In the photo above, Silvaspoons Vineyards owner/grower Ron Silva is looking at his Alta Mesa-Lodi grown Alvarinho (a Portuguese variant of the Albariño grape) that, in 2019's early August, was less than two weeks away from optimal maturity. In Lodi, August is the month to harvest most grapes for white wines and rosés, since vintners generally prefer grapes with lower sugars (usually around 22°, 22.5º or 23º Brix, i.e. sugar reading) and higher acidity (for crisper balance) for whites and dry rosés, whereas grapes for red wines are picked when they attain at least 23.5º to 24.5º Brix to produce wines of deeper color, fuller body/alcohol, and lower acidity/tartness.
The advantage of Lodi's consistent Mediterranean climate, especially during peak summer months seeing light from the moment the sun sets to the last second of each day, is that it is dependably dry and warm with little risk of the kind of damp or wet weather that typically wreak havoc (like grape rot) in more marginal, challenging parts of the wine world. This, simply, is why there are more premium wine grapes (and a greater variety of premium wine grapes) grown in Lodi than anywhere else in the U.S. In 2019, the last of Lodi's white wine grapes (such as the Acquiesce estate Bourboulenc in the photo above) were picked without anything untoward by mid-September, achieving a higher quality than ever.
One of the prevalent trends in Lodi is to pick Zinfandel at moderate sugars (24.5° Brix at the most) to attain lower uncut alcohol (below 15%, ideally closer to 14%) as well as more floral, fresher red fruit complexities. In other words, a prettier, more comely style of Zinfandel (as opposed to one that is big and boisterous). Hence, Zinfandel in ancient vine plantings such as Jessie's Grove's 1889 block (in the photo above) were picked in the first half of September 2019 for renowned producers such as Alquimista Cellars, Matthiasson Wines, and of course, Jessie's Grove Winery.
In warm climate, Lodi, October is the month for "later ripening" black-skinned grapes such as Nebbiolo (in the photo above, taken in mid-October in the Anaya family's Potrero Vineyard), the popular Cabernet Sauvignon, the higher acid Barbera grape, exotic varieties like Dornfelder and Graciano, or the red-fleshed Alicante Bouschet. All told the vintage's moderate temperatures yielded grapes of high quality, veering on the side of higher quality than usual, although some growers report slightly lower tonnage than expected. Towards the end of each October, there is always a real possibility of rain events before all the red wine grapes reach optimal maturity or when it is humanly possible to pick them. But in 2019 Mother Nature kindly allowed the Lodi harvest to come to a close without any mishaps, and all the grapes that were going to be picked were picked by the end of the month.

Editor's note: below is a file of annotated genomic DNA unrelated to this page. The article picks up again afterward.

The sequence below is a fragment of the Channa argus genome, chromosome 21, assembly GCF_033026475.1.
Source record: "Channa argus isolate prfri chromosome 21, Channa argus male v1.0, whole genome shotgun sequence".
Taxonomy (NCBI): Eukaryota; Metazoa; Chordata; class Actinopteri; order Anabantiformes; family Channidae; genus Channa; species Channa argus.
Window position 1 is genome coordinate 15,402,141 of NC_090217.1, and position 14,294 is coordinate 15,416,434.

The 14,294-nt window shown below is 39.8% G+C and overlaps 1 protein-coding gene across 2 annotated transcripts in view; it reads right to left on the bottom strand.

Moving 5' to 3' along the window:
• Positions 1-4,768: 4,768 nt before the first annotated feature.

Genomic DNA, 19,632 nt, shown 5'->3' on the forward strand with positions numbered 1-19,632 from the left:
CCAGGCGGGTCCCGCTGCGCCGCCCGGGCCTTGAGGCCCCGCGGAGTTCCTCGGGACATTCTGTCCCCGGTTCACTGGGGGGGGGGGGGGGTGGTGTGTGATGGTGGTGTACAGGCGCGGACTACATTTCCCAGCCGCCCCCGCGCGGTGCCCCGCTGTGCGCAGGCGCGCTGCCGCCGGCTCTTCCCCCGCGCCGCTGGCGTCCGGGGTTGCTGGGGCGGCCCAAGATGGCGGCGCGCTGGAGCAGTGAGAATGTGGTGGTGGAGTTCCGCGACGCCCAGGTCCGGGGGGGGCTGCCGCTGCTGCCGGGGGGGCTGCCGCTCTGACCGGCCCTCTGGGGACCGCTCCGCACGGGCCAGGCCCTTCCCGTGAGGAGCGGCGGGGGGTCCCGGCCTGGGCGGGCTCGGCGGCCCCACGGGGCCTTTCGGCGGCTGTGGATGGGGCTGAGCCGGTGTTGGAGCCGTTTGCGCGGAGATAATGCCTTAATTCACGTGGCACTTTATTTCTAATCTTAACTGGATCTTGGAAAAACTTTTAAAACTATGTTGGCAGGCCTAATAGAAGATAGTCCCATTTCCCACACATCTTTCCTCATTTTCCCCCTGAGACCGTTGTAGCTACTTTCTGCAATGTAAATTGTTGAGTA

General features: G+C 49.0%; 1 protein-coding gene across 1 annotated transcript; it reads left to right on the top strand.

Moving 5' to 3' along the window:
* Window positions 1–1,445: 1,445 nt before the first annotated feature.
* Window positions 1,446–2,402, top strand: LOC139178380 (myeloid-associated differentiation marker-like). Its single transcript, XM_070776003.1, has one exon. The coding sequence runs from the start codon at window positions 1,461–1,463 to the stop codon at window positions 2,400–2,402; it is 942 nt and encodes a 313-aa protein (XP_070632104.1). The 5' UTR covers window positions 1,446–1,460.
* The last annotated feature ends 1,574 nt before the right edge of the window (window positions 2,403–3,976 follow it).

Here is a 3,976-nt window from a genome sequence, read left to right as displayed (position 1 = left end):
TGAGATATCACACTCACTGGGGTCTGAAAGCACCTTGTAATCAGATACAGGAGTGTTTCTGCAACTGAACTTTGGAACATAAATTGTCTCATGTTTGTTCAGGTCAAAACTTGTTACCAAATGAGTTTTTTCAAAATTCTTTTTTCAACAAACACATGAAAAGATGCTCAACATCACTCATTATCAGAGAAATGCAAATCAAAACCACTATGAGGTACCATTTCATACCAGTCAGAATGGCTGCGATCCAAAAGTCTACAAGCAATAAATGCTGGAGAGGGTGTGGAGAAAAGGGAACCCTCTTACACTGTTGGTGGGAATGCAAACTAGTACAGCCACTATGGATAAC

November 2019 followed the script in Lodi wine country. The harvest completed, vineyard managers began to lay down compost (in winery estates, consisting of grape skin pressings from fermented wines) and commence deep watering to give the spent, hard-working vines a good "drink" before transitioning to late fall dormancy commencing once temperatures sink into the 30°s or lower. As it were, it's been a spectacular autumn in terms of foliage colors, such as the crimson fire lighting up the ancient vine Carignan (planted in 1909) pictured above, growing on Lodi's east side.
December is typically Lodi's second coldest month, which grapevines welcome to ease into a winter slumber when they can conserve their energy for next year's growth. We have, of course, also seen some replenishing pre-winter storms, and we will no doubt see more in the weeks to come. All the better for plants like old vine Zinfandel (pictured above, this past week between the storms), which will sip the extra water with pleasure the way we do when we raise our toasts with glasses of typically pure, lush, fruit-forward Lodi-grown wines. Looking forward to a prosperous 2020!